This morning I’m travelling to meet a young person so I check my emails on the way. I’ve been waiting for confirmation from social services that another young person, Jess, has been allocated a personal advisor. Jess has turned 18 and is frustrated by the delays in her move to the leaving care team. I’ve been able to explain the process and she knows what to expect but is now eager to make the next step. The news is good: Jess has been allocated a PA. I immediately forward this information - things are finally moving.
I meet Rachel in the café she suggested. She heard about our service from someone I used to support, a friend of hers. This often happens - it tells me that we are providing a good service. At 17, Rachel has been forced to leave home due to domestic violence. She has been placed in an unsuitable bed and breakfast. She feels very unsafe in this placement which she shares with adults as well as an infestation of bedbugs. We will be attending a meeting with the housing department. We have previously discussed the difference between seeking accommodation through housing or social services and Rachel had chosen not pursue Section 20. We clarify the purpose of the meeting we will be attending and what Rachel would like to achieve before setting off.
The meeting doesn’t start well. The housing officer introduces himself with the statement, “We need evidence of the DV”. He is referring to the domestic abuse which forced Rachel to leave her home. We are both taken aback by the directness of the question and I am concerned about the impact this may have on Rachel. I ask if Rachel is happy to speak about this and if there is any other way the information can be obtained, perhaps from social services. Rachel tells me that she is happy to retell her story. The officer then hears her concerns about the placement and makes a referral to hostels with us – this is what she wanted. Part of me is apprehensive that she opted out of social services support, but Rachel is happy . Later on in the evening I will email Rachel’s social worker and housing officer to reiterate her concerns and the agreed outcomes from the meeting.
There’s no time to stop so I buy a sandwich and check my emails and messages again. A client has messaged me saying he has not received his subsistence money from social services and asks me to contact his social worker. I make a few phone calls and feed back the news before calling Sam, the young person I will be meeting next.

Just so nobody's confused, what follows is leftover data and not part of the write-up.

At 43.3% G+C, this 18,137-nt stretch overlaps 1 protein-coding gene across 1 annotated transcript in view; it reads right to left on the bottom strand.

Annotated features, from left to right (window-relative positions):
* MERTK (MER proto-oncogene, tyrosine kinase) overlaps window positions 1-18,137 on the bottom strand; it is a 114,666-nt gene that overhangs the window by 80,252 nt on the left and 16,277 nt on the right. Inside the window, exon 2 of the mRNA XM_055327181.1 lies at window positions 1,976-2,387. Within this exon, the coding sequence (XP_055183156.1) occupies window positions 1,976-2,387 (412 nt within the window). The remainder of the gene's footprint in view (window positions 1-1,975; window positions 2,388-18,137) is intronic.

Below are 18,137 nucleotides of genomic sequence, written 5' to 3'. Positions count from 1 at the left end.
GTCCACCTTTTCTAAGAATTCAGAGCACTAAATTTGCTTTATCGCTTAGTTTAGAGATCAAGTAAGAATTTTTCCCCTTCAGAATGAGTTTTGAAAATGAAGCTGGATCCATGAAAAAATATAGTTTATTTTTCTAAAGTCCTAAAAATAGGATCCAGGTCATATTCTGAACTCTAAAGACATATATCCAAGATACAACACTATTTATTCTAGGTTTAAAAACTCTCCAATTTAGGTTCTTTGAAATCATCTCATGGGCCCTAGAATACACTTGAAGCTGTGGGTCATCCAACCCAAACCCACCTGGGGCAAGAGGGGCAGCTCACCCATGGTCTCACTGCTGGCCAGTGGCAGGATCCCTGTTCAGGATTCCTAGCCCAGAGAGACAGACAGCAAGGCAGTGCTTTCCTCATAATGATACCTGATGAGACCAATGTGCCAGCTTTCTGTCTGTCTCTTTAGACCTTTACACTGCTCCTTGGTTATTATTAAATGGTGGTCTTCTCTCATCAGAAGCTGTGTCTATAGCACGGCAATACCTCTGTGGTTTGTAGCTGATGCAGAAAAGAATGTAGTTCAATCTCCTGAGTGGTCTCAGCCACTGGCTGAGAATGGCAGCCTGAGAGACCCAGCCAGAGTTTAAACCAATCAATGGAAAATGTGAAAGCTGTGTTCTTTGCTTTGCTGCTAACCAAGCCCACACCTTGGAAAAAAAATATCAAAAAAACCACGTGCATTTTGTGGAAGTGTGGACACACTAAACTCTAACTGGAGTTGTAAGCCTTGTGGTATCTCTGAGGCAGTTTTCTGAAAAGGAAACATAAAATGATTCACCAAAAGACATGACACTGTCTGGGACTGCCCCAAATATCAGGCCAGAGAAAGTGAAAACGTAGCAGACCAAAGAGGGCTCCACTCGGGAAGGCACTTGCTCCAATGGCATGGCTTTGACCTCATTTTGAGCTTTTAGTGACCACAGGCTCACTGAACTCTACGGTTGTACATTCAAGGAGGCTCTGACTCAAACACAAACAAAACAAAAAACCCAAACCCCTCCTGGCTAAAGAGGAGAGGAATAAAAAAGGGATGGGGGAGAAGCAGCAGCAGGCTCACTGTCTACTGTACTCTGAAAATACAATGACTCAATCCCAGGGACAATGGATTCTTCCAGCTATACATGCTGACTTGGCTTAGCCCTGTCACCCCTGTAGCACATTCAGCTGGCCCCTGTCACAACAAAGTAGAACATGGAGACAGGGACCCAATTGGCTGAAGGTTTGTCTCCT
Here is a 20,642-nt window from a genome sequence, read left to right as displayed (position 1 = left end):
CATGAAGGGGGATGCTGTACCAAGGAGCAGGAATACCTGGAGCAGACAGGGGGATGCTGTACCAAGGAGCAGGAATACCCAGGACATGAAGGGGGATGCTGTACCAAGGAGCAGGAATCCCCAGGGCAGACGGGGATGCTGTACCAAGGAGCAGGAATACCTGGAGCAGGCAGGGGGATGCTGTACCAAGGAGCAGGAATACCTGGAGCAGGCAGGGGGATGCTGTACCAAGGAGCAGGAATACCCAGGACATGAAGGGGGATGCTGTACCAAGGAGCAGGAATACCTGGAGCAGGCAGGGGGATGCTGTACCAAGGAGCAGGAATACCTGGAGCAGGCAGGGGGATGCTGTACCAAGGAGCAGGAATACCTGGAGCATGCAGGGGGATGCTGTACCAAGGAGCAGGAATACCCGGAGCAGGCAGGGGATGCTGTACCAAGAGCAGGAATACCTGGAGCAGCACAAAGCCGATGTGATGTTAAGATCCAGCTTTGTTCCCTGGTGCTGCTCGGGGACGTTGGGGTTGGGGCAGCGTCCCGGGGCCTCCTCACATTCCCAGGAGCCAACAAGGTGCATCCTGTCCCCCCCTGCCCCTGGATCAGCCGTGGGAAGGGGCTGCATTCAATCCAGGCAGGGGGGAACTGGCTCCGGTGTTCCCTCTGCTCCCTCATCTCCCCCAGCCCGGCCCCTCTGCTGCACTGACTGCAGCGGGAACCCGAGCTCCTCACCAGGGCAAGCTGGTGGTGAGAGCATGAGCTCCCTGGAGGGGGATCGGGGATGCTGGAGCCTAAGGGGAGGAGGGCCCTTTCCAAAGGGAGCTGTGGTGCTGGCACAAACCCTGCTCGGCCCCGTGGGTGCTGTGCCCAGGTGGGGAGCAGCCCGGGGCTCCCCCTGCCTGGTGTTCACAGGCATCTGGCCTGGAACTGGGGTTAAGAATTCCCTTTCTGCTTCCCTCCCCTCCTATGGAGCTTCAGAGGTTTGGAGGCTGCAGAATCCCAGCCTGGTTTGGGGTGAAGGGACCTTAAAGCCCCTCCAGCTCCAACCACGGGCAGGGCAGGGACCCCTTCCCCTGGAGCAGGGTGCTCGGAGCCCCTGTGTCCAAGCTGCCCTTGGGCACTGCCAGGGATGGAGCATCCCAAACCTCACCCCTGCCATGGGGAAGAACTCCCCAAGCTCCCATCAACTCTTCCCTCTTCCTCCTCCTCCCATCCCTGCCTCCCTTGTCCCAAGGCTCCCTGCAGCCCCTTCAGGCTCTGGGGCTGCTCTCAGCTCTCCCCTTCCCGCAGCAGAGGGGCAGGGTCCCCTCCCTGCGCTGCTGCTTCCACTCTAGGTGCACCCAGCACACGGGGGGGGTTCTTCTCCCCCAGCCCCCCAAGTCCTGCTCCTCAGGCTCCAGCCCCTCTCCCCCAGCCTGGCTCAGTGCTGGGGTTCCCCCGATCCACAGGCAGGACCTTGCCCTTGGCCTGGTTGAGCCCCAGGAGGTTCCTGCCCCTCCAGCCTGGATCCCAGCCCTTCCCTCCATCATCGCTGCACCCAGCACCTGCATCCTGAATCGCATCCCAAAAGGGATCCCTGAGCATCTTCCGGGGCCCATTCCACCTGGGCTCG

Sam is on her way. We meet at the job centre where her Job Seekers Allowance has been stopped. Sam is homeless and has been sofa surfing at friends’ houses. Because of this, she has been unable to attend her appointments at her usual times. This time, with some strong arguments from Sam and I, we manage to convince her advisor that the reasons are genuine and her claim is reinstated. This really could make all the difference.
Afterwards, we sit down and discuss accommodation options. I draw a spider diagram to try and explain the process. It is a difficult conversation as it seems that Sam does not meet the criteria for being priority need. I explain what this might mean for her chances of being accommodated. She decides her best option is to go to New Horizons Youth Centre so I arrange an appointment for tomorrow which I will attend with her. Sam is also keen to start her own business and asks me to pass her number onto our Opportunities Project coordinator so she can get some advice. I’m glad that we can offer this support but wish there was more we could do.
When I get back to the office it is already late. I catch up on some paperwork and make some more calls. A young person who has been sectioned has asked me to make contact with a family lawyer for him. After this, I offer listening support to a young person I have worked with for a long time who has recently lost his job. I contact the manager of a building outside of which a young person is locked – they’ve lost their keys. I catch up with a few young people I haven’t spoken to for a while before sending off some emails and heading home.